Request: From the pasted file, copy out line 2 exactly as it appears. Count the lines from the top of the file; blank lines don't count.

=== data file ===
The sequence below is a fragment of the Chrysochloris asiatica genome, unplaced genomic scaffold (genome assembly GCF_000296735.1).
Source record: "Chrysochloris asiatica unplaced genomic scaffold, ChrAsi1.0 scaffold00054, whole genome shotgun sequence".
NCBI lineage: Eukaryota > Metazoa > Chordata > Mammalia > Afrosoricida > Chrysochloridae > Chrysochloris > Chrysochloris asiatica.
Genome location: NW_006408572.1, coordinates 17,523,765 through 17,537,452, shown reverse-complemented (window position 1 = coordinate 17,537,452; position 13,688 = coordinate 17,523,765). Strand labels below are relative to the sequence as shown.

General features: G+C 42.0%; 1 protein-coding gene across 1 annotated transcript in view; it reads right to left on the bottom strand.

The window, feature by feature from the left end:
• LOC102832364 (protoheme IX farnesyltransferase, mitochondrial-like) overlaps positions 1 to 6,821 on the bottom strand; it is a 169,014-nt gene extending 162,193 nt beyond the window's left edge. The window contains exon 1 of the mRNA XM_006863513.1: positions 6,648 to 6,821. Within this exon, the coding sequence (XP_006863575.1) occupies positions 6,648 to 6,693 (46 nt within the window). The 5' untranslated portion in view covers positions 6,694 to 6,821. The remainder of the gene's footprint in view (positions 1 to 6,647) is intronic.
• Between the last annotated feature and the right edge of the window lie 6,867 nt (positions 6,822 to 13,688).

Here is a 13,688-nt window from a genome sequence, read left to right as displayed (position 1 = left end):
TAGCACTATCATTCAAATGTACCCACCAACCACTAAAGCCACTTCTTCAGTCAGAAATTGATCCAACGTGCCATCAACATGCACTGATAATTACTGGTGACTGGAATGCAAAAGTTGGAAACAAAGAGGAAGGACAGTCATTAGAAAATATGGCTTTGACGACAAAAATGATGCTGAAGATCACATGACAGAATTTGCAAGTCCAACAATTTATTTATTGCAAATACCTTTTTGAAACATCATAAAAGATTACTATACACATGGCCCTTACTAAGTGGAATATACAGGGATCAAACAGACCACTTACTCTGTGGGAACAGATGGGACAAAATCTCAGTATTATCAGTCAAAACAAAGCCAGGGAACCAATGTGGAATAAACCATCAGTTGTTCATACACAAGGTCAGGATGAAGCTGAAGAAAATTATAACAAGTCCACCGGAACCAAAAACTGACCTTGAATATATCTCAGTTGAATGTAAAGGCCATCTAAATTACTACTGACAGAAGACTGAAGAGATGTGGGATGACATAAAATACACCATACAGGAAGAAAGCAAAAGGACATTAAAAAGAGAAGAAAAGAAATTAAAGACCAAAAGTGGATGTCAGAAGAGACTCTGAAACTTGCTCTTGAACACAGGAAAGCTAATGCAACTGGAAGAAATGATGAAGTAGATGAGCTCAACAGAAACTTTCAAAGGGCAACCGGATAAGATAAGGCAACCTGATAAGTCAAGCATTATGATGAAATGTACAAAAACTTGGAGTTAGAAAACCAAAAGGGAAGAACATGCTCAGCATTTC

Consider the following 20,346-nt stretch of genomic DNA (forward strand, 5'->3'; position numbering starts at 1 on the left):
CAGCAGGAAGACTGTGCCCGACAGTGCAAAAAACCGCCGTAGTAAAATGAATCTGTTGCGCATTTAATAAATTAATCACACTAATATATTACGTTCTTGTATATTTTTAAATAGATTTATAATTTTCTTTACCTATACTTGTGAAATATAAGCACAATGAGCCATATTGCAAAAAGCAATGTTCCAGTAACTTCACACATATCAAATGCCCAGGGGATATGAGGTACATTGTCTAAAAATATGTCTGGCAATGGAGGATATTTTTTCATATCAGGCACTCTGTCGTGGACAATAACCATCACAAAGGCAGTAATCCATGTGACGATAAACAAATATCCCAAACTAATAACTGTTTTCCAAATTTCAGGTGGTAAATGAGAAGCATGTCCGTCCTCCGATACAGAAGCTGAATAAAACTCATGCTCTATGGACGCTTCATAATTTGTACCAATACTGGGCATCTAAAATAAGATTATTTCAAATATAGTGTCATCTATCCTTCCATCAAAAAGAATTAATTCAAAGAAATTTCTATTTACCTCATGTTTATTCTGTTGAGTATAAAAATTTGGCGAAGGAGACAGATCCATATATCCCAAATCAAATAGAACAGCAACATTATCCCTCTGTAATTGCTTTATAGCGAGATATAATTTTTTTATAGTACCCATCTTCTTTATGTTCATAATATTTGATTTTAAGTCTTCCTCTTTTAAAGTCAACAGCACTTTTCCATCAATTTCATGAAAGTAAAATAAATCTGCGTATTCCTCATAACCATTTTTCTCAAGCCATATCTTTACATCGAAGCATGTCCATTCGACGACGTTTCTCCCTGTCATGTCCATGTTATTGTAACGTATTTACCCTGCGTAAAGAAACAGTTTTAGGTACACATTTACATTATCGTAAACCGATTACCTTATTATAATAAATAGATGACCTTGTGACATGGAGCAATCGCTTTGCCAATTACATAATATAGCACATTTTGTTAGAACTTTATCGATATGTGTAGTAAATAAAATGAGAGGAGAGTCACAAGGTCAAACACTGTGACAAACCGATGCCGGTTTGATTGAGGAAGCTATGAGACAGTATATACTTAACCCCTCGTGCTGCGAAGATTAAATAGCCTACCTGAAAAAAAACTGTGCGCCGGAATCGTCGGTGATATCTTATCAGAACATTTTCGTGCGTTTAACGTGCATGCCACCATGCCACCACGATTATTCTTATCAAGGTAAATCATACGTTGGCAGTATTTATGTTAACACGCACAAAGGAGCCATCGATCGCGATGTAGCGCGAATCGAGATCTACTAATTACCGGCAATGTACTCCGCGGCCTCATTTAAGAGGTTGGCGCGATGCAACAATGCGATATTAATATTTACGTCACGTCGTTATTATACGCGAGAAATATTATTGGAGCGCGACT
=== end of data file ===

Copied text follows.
Source record: "Chrysochloris asiatica unplaced genomic scaffold, ChrAsi1.0 scaffold00054, whole genome shotgun sequence".